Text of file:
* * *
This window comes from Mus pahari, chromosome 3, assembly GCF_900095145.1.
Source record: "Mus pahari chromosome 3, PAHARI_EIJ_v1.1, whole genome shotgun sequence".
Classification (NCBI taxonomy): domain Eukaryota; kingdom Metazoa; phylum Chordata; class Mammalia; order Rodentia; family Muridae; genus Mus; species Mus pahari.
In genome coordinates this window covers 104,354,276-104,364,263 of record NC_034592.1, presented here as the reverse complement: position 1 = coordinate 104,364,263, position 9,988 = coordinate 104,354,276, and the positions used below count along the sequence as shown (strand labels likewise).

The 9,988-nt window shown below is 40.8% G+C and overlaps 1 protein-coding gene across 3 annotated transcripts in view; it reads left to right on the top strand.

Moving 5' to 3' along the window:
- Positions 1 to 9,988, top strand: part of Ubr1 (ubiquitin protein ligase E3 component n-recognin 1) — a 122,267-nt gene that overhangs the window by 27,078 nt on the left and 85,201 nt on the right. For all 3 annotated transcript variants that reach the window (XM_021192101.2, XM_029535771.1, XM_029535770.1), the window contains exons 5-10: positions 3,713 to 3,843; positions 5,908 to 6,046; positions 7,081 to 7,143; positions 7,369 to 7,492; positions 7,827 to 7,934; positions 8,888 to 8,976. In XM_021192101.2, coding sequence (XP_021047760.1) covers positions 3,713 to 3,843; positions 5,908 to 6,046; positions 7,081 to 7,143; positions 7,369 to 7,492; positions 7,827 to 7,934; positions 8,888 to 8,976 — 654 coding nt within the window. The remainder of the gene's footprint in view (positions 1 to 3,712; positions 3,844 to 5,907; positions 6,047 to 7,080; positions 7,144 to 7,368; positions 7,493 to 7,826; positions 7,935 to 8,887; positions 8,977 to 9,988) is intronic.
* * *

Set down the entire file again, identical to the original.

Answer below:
This window comes from Mus pahari, chromosome 3, assembly GCF_900095145.1.
Source record: "Mus pahari chromosome 3, PAHARI_EIJ_v1.1, whole genome shotgun sequence".
Classification (NCBI taxonomy): domain Eukaryota; kingdom Metazoa; phylum Chordata; class Mammalia; order Rodentia; family Muridae; genus Mus; species Mus pahari.
In genome coordinates this window covers 104,354,276-104,364,263 of record NC_034592.1, presented here as the reverse complement: position 1 = coordinate 104,364,263, position 9,988 = coordinate 104,354,276, and the positions used below count along the sequence as shown (strand labels likewise).

The 9,988-nt window shown below is 40.8% G+C and overlaps 1 protein-coding gene across 3 annotated transcripts in view; it reads left to right on the top strand.

Moving 5' to 3' along the window:
- Positions 1 to 9,988, top strand: part of Ubr1 (ubiquitin protein ligase E3 component n-recognin 1) — a 122,267-nt gene that overhangs the window by 27,078 nt on the left and 85,201 nt on the right. For all 3 annotated transcript variants that reach the window (XM_021192101.2, XM_029535771.1, XM_029535770.1), the window contains exons 5-10: positions 3,713 to 3,843; positions 5,908 to 6,046; positions 7,081 to 7,143; positions 7,369 to 7,492; positions 7,827 to 7,934; positions 8,888 to 8,976. In XM_021192101.2, coding sequence (XP_021047760.1) covers positions 3,713 to 3,843; positions 5,908 to 6,046; positions 7,081 to 7,143; positions 7,369 to 7,492; positions 7,827 to 7,934; positions 8,888 to 8,976 — 654 coding nt within the window. The remainder of the gene's footprint in view (positions 1 to 3,712; positions 3,844 to 5,907; positions 6,047 to 7,080; positions 7,144 to 7,368; positions 7,493 to 7,826; positions 7,935 to 8,887; positions 8,977 to 9,988) is intronic.